By Indiewire | Indiewire May 4, 2006 at 11:21AM
Well over a half-dozen films will vie with the Tom Cruise juggernaut "M:i III" for a slice of box office glory this weekend. Sundance '06 offerings include "Bad Santa" director Terry Zwigoff's "Art School Confidential," while Toronto '05's "One Last Thing" by Alex Steyermark ("Prey for Rock & Roll") will hit screens. From overseas comes Chinese director Chen Kaige's epic "The Promise," while from down under is John Hillcoat's crime drama "The Proposition," which picked up kudos in Oz. Controversial Cannes '05 feature "Down in the Valley" by David Jacobson will also have its theatrical opening.
The film, starring Edward Norton (who also served as a producer) about a man who falls for a teen reportedly turned off some distributors, according to a recent New York Times article about the film's difficulty finding a U.S. home during the festival. But the feature landed at THINKFilm, whose execs saw the film that year in Cannes. "[It's] that rare indie film that had real size, scope and ambition," said THINKFilm's U.S. head Mark Urman to indieWIRE. "It's great to look at very romantic and sexy, and then, when it deepens and darkens and gets wild, it does so in a very grand and glorious manner. Absolutely nothing about the film is small or timid or modes, and we almost never see that anymore." THINKFilm will open the film in L.A., Boston and Washington, D.C. on May 12th, according to Urman, followed by more cities on May 19th.
This Week's Specialty Openings:
Terry Zwigoff's "Art School Confidential" delves into the life of an art-school student and his idealistic dream to become the one of the greatest artists in the world. The film is Zwigoff's second collaboration with graphic novelist Daniel Clowes, who first joined him in making "Ghost World." (Sony Pictures Classics) Opens May 5.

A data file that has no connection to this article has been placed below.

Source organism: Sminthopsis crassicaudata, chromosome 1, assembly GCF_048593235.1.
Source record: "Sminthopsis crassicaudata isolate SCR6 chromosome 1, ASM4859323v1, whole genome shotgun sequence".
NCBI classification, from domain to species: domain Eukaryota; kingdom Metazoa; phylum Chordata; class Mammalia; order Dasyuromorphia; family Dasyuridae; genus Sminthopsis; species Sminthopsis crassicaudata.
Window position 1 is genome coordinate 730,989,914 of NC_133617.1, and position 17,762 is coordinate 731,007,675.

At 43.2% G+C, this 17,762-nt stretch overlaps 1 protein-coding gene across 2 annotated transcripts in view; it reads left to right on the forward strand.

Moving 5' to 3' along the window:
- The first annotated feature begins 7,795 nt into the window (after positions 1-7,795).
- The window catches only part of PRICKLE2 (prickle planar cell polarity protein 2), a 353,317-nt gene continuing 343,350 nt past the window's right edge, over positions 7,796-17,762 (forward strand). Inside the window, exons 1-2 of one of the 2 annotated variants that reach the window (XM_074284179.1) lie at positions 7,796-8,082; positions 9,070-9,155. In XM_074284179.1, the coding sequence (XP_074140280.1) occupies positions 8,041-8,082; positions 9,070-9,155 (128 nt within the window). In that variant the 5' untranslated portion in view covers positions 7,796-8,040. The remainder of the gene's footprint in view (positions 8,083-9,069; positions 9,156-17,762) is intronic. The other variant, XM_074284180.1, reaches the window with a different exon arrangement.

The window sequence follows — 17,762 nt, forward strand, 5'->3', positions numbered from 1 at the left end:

In Ralph Arlyck's documentary, "Following Sean" the filmmaker sets out to find Sean, the four-year-old boy he filmed in 1969 living in a San Francisco commune. (Upstate Films and Shadow Distribution) Opens May 3.
William Tyler Smith's "Kiss Me Again" is about a married couple in Brooklyn who consider having an open marriage. Things get complicated when the husband, who is a politcal science professor, asks one of his students to have a threesome with him and his wife. (M.E.G.A. Films) Opens May 5.
In Alex Steyermark's "One Last Thing," a terminally ill teenage boy goes on national TV and gets his dying wish--to spend a weekend with a supermodel-- fulfilled. (Magnolia Pictures) Opens May 5.
Chen Kaige's "The Promise," is an epic tale set in ancient China, about a duke, a general and a slave who are all vying for the attention of a princess. (Warner Independent Pictures) Opens May 5.
Set in rural Australia during the late 19th century, John Hillcoat's drama "The Proposition" is about two men involved in a rape and murder of a settler family, and their attempt to go unpunished. (First Look Films). Opens May 5.
Richard Squires' "Crazy Like a Fox" centers on a man who gets cheated by big-city speculators out of his Virginia farm. The gentleman farmer Nat Banks leaves his family and makes a new home in a cave on the creek, inspiring a community-wide rebellion as he eventually fights his way back home. (Freestlyle Releasing. Opens May 5.
David Jacobson's "Down in the Valley" focuses on a cowboy leaving in a suburb of L.A. who has a chance encounter with a bored suburban teenager. Despite obvious differences in their backgrounds and against the wishes of the girl's father, the two pursue a romance.